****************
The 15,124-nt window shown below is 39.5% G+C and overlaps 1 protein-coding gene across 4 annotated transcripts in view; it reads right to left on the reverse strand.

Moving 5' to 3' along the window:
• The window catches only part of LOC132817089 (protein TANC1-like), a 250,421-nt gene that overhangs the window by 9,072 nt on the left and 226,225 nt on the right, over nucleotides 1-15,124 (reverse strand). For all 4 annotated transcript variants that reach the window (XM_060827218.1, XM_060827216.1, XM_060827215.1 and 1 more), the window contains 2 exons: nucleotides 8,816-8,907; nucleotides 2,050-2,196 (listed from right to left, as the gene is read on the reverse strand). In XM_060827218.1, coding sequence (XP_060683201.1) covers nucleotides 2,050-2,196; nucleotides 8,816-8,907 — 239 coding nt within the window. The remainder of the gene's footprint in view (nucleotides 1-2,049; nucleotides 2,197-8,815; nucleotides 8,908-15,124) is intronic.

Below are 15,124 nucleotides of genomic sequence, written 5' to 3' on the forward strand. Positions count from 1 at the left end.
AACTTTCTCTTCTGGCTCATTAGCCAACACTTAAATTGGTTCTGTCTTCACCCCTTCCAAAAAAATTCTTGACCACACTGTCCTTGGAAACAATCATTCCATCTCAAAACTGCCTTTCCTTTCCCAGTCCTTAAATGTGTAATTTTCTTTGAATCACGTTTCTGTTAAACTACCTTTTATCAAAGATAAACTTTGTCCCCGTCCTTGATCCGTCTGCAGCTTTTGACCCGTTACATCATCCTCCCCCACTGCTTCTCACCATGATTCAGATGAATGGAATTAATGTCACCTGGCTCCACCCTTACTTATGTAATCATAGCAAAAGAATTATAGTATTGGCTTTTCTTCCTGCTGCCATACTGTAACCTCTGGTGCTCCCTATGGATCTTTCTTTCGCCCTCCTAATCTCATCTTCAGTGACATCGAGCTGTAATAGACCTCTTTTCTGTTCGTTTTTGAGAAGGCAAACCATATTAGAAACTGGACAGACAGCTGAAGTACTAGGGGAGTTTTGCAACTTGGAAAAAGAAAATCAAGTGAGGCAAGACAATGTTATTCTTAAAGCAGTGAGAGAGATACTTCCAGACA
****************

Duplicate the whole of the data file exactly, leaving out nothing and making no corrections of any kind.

The 15,124-nt window shown below is 39.5% G+C and overlaps 1 protein-coding gene across 4 annotated transcripts in view; it reads right to left on the reverse strand.

Moving 5' to 3' along the window:
• The window catches only part of LOC132817089 (protein TANC1-like), a 250,421-nt gene that overhangs the window by 9,072 nt on the left and 226,225 nt on the right, over nucleotides 1-15,124 (reverse strand). For all 4 annotated transcript variants that reach the window (XM_060827218.1, XM_060827216.1, XM_060827215.1 and 1 more), the window contains 2 exons: nucleotides 8,816-8,907; nucleotides 2,050-2,196 (listed from right to left, as the gene is read on the reverse strand). In XM_060827218.1, coding sequence (XP_060683201.1) covers nucleotides 2,050-2,196; nucleotides 8,816-8,907 — 239 coding nt within the window. The remainder of the gene's footprint in view (nucleotides 1-2,049; nucleotides 2,197-8,815; nucleotides 8,908-15,124) is intronic.

Below are 15,124 nucleotides of genomic sequence, written 5' to 3' on the forward strand. Positions count from 1 at the left end.
AACTTTCTCTTCTGGCTCATTAGCCAACACTTAAATTGGTTCTGTCTTCACCCCTTCCAAAAAAATTCTTGACCACACTGTCCTTGGAAACAATCATTCCATCTCAAAACTGCCTTTCCTTTCCCAGTCCTTAAATGTGTAATTTTCTTTGAATCACGTTTCTGTTAAACTACCTTTTATCAAAGATAAACTTTGTCCCCGTCCTTGATCCGTCTGCAGCTTTTGACCCGTTACATCATCCTCCCCCACTGCTTCTCACCATGATTCAGATGAATGGAATTAATGTCACCTGGCTCCACCCTTACTTATGTAATCATAGCAAAAGAATTATAGTATTGGCTTTTCTTCCTGCTGCCATACTGTAACCTCTGGTGCTCCCTATGGATCTTTCTTTCGCCCTCCTAATCTCATCTTCAGTGACATCGAGCTGTAATAGACCTCTTTTCTGTTCGTTTTTGAGAAGGCAAACCATATTAGAAACTGGACAGACAGCTGAAGTACTAGGGGAGTTTTGCAACTTGGAAAAAGAAAATCAAGTGAGGCAAGACAATGTTATTCTTAAAGCAGTGAGAGAGATACTTCCAGACA